The examples below include:
Title in italics.
You could also emphasise the title in:
The table below includes the more widely used sources:
- Online text-based information
See the end of the document for some more unusual ones.
AUTHOR(S) (Year) Title. Edition. Place of publication, Publisher.
e.g GOLOMBOK, S. (2000) Parenting: what really
counts? London, Routledge.
Books 2-3 authors
e.g LI, X. and CRANE, N.B. (1993) Electronic style: a guide to citing electronic information. London, Meckler
Books – more than 3 authors
LEVITT, R. et al. (1999) The reorganised National Health Service. 6th ed. Cheltenham, Stanley Thornes.
Chapters in books
AUTHOR(S) (Year) Title of chapter. In: AUTHOR(S)/EDITOR(S) Book title. Place of publication, Publisher, Pages (p. or pp.).
e.g TUCKMAN, A. (1999) Labour, skills and training. In: R. LEVITT et al, eds. The reorganised National Health Service. 6th ed. Cheltenham, Stanley Thornes, pp. 135-155.
AUTHOR(S) (Year) Title of document [Type of resource, e.g. CD-ROM, e-mail, WWW] Organisation responsible (optional). Available from: URL address [Date accessed].
e.g UNIVERSITY OF SHEFFIELD LIBRARY (2001) Citing electronic sources of information [WWW]
Sheffield, University of Sheffield. Available from:
e.g. DREXHAGE, J. (2004) Still up in the air. Carbon
finance, January, pp 16-17 [WWW] Available from:
AUTHOR(S) (Year) Title of article. Title of journal, Vol. no. (Part no.), Pages (p. or pp.).
e.g. LU, H. and MIETHE, T.D. (2002) Legal representation and criminal processing in China. British journal of criminology, 42 (2), pp. 267-280.
You could use this table as a template by:
- Copying and pasting the table at the end of your own document.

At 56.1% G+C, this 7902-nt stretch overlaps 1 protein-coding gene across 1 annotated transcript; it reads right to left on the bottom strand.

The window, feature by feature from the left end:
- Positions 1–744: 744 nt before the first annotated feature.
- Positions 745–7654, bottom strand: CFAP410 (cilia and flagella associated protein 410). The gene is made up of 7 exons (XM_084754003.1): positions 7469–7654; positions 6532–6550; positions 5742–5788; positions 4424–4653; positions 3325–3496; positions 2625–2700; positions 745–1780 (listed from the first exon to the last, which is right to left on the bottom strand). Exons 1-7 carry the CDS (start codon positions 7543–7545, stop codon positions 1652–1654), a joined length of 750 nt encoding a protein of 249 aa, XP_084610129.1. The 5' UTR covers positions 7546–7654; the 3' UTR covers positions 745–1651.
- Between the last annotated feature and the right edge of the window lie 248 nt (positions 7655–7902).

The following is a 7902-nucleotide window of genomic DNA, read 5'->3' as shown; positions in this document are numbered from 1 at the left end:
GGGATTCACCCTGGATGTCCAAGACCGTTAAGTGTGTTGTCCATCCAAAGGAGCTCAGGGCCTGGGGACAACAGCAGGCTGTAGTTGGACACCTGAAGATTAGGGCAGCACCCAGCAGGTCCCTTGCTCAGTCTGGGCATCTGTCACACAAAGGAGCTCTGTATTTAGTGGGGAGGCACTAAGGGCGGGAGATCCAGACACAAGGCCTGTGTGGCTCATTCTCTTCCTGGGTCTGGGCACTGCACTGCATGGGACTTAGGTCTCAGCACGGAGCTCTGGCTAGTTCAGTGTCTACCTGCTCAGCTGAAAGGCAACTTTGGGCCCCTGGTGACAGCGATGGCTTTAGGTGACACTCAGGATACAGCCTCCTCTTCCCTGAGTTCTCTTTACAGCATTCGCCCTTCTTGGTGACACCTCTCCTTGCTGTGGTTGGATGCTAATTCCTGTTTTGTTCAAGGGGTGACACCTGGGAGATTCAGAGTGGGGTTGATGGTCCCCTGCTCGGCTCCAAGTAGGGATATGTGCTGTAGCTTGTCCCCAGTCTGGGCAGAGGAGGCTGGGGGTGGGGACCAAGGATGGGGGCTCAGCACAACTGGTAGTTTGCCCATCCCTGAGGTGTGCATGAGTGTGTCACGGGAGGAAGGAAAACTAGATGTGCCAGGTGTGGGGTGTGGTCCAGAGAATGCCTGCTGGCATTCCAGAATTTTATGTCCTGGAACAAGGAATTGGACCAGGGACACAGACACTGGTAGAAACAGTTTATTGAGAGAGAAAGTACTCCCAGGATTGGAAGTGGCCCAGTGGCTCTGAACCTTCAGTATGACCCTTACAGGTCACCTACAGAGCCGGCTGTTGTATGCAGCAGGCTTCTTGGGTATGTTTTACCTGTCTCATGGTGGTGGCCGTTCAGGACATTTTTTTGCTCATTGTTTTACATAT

- Add your own references into the blank cells
- Cut the ones provided for you
- Then sort alphabetically
- You may also wish to format the table
Other formats, including:
- Exhibition catalogues
- Media (video, film, or broadcast)
- Newpaper articles
- Online images
- Papers in conference proceedings
- Corporate publications
- Theses and dissertations
ARTIST (Year) Title of exhibition [Exhibition catalogue}
Place of publication, Publisher
e.g. HARRIS, W (1983) William Harris as designer
[catalogue of an exhibition held at Whitworth Art Gallery, 3rd May-4th May 1983]
London, Arts Council
Media (video, film or broadcast)
Title (year) Type of media. ORIGINATOR (e.g. director)
Place of production, Producer
e.g. Rebel without a cause (1983) Film. Directed by Nocholas RAY.
USA, Warner Brothers.
AUTHOR (S) (Year) Article title. Newspaper title, Day and Month (abbreviated), Pages (p. or pp.)
e.g. BROWN, P. (2002) New foot and mouth outbreak suspected, Guardian, 27th Feb, p1
Description or title of image (Year) [online image]
ORIGINATOR (if relevant). Available from: URL address
e.g. Hubble space telegraph (1998) [online image]
Available from: www.nasa.gov.uk/SPACE/gif233 [accessed 1.11.06]
Papers in conference proceedings
AUTHOR (S) (Year) Title. In: EDITOR(S) Title of conference proceedings. Place and date of conference (unless included in title). Place of publication, Publisher, pages (p. or pp.)
GIBSON, E.J. (1977) The performance concept building. In :Proceedings of the 7th CIB Triennial Congress, Edinburgh, September 1977.
London, Construction Research International, pp. 129-136
NAME OF ISSUING BODY (Year) Title. Place of publication, Publisher, report no. (if relevant), pages (p. or pp.)
e.g. DEPARTMENT OF THE ENVIRONMENT, Development Commission (1980) 28th Report, 1st April 1979 to 31st March 1980.
London: HMSO, 1979-1980 HC, 798, pp. 70-80
Theses and dissertations
AUTHOR (year) Title. Designation (level e.g. MSc, MA, PhD), Institution
e.g. MARSHALL, J (2002) The Manuscript tradition of Brunello Latini’s ‘Tresor’. Unpublished thesis (PhD), University of London